By William Wiley, January 17, 2018

Oh, boy. Civil service stuff above the fold recently on page A-1 of the Washington Post. Career government employees don’t often rise to that level of awareness in the public eye. Sadly, the article published the last week of 2017 focused on an aspect of federal employment that we wish wasn’t so noteworthy: sexual misconduct in the federal workplace.

They tell you that once you graduate from law school, you won’t see the world the same ever again. For example, a normal person who is not encumbered by a legal education, upon seeing a car wreck, might think, “Oh, those poor people! I hope no one’s injured. I need to call 9-1-1 and then see what I can do to help out.” The first thoughts of a lawyer, upon seeing the same car wreck, might well be, “The west-bound vehicle was negligent in not slowing down for the yellow light, but the north-bound vehicle was speeding. Looks like contributory negligence to me. And the pain and suffering suffered by the by-standers who saw the incident is probably a significant consequential damage. I wonder how many business cards I have with me?”

This same automatic-legal-brain thinking comes into play when you read the Post’s article. First, the subtitles to the piece about sexual misconduct at the Department of Justice: “Systemic Issues in Harassment Cases: Report details a lack of disciplinary action.” From this, one might conclude that the article will be addressing sexual harassment as it was described in a recently-released DoJ IG report. Well, not exactly. For example, here are some of the primary incidents reported as described in the IG report:

  1. A supervisor sending harassing emails to a subordinate who had ended a sexual relationship the two were having.
  2. An employee who groped the breasts and buttocks of two coworkers.
  3. A supervisor who had consensual sex on several occasions in his government office.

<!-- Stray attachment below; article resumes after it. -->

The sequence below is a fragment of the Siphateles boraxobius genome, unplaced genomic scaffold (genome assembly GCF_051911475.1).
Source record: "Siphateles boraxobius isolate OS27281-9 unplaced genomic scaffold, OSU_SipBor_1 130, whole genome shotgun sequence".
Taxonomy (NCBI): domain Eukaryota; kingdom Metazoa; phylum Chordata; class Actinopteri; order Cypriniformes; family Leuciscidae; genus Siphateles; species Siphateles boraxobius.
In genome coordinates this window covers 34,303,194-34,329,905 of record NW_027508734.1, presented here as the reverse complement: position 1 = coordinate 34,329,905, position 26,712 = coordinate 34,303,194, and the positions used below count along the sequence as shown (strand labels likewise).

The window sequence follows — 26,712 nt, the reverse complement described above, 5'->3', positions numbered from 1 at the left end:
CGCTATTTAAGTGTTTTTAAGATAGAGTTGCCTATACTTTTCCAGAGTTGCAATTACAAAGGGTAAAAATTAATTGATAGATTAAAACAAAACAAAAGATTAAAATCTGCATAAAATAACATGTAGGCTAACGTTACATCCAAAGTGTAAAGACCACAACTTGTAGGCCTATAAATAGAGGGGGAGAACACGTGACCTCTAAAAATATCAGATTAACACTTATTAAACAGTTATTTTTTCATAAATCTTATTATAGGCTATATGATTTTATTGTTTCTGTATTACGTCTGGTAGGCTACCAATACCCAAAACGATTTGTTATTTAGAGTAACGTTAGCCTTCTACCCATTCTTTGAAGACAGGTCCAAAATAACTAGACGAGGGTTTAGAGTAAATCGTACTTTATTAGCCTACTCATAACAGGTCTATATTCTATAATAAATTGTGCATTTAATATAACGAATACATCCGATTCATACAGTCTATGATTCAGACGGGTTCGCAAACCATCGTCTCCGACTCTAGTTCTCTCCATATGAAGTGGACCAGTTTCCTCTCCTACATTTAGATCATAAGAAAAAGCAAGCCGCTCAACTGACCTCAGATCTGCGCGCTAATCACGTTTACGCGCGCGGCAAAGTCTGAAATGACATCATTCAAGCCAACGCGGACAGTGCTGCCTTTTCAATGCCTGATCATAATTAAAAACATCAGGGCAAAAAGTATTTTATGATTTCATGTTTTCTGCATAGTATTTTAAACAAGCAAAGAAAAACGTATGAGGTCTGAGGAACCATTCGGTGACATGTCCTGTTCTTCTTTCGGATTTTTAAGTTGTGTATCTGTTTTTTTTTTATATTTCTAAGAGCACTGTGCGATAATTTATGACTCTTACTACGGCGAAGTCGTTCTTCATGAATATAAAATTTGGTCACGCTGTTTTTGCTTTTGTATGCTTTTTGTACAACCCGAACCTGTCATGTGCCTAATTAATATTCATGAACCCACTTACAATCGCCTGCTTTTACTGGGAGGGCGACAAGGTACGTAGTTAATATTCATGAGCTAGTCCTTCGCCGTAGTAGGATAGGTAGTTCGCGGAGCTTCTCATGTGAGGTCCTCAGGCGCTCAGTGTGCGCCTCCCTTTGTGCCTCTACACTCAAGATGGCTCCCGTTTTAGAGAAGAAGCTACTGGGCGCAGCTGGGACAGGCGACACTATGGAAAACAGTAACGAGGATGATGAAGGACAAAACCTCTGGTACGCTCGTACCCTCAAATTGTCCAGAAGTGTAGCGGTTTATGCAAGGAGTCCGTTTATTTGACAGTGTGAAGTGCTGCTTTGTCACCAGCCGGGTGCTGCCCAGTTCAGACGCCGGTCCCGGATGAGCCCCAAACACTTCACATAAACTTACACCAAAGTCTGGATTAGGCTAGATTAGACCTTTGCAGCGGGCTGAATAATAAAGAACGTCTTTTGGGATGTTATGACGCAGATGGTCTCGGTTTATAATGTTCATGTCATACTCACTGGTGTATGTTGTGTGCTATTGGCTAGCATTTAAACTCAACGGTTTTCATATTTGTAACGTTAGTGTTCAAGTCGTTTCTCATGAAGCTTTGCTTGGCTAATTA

If you’ve been to any of our FELTG seminars regarding sexual harassment (and we have done BUCKETS of them recently), you no doubt learned that the law defines sexual harassment in part as “unwelcome” sexual conduct. Clearly, the first two incidents meet that definition. However, nothing in the description of the third incident described the acts as being “unwelcome.” If they were not, then there’s no sexual harassment.

“What? You mean it’s OK to have sex in a government office? Why wasn’t I informed?” No, Poopsie. That’s not what we mean. If you’ve been to the FELTG seminar where we teach how to discipline a civil servant, you would have learned that if you have a rule, and an employee violates the rule, you can discipline the employee. Also, you’ve learned that in addition to published official rules (e.g., agency policies), you also can enforce “common sense” rules, also known as “rules of society.” Unless you have tolerated workplace sex in the past, it’s fair to say that you have a “common sense” rule that having sex in a government office is wrong. Therefore, the supervisor in incident number three above can be disciplined, but not for sexual harassment. Instead, the discipline should rest on the common-sense rule that federal employees are not to have sex in their offices. (You experienced practitioners are probably already thinking that the secondary charge should be “Waste of Government Time” if the acts occurred on the clock rather than after hours. See what I mean about a bit of legal education changing how you think?)